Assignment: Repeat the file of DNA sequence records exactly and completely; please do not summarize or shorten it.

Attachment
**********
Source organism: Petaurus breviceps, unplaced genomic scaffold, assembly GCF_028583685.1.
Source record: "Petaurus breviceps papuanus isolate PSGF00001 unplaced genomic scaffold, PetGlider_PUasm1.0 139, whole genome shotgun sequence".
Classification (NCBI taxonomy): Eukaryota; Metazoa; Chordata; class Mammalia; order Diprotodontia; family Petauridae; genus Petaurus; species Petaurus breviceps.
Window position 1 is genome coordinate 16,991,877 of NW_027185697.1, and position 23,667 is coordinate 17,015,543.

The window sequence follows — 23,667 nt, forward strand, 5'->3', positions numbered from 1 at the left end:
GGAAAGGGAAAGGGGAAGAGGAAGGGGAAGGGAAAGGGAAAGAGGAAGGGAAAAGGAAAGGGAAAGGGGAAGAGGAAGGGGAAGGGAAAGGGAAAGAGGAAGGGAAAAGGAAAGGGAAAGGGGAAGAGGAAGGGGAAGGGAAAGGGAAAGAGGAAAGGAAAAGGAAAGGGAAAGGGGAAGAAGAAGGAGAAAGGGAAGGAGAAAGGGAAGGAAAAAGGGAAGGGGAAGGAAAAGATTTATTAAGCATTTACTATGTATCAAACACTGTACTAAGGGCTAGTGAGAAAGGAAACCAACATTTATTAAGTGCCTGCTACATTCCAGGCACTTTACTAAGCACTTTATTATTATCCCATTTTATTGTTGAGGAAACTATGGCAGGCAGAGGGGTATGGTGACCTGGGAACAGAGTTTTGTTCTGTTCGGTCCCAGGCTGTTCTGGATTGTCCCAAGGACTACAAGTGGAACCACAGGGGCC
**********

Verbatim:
Source organism: Petaurus breviceps, unplaced genomic scaffold, assembly GCF_028583685.1.
Source record: "Petaurus breviceps papuanus isolate PSGF00001 unplaced genomic scaffold, PetGlider_PUasm1.0 139, whole genome shotgun sequence".
Classification (NCBI taxonomy): Eukaryota; Metazoa; Chordata; class Mammalia; order Diprotodontia; family Petauridae; genus Petaurus; species Petaurus breviceps.
Window position 1 is genome coordinate 16,991,877 of NW_027185697.1, and position 23,667 is coordinate 17,015,543.

The window sequence follows — 23,667 nt, forward strand, 5'->3', positions numbered from 1 at the left end:
GGAAAGGGAAAGGGGAAGAGGAAGGGGAAGGGAAAGGGAAAGAGGAAGGGAAAAGGAAAGGGAAAGGGGAAGAGGAAGGGGAAGGGAAAGGGAAAGAGGAAGGGAAAAGGAAAGGGAAAGGGGAAGAGGAAGGGGAAGGGAAAGGGAAAGAGGAAAGGAAAAGGAAAGGGAAAGGGGAAGAAGAAGGAGAAAGGGAAGGAGAAAGGGAAGGAAAAAGGGAAGGGGAAGGAAAAGATTTATTAAGCATTTACTATGTATCAAACACTGTACTAAGGGCTAGTGAGAAAGGAAACCAACATTTATTAAGTGCCTGCTACATTCCAGGCACTTTACTAAGCACTTTATTATTATCCCATTTTATTGTTGAGGAAACTATGGCAGGCAGAGGGGTATGGTGACCTGGGAACAGAGTTTTGTTCTGTTCGGTCCCAGGCTGTTCTGGATTGTCCCAAGGACTACAAGTGGAACCACAGGGGCC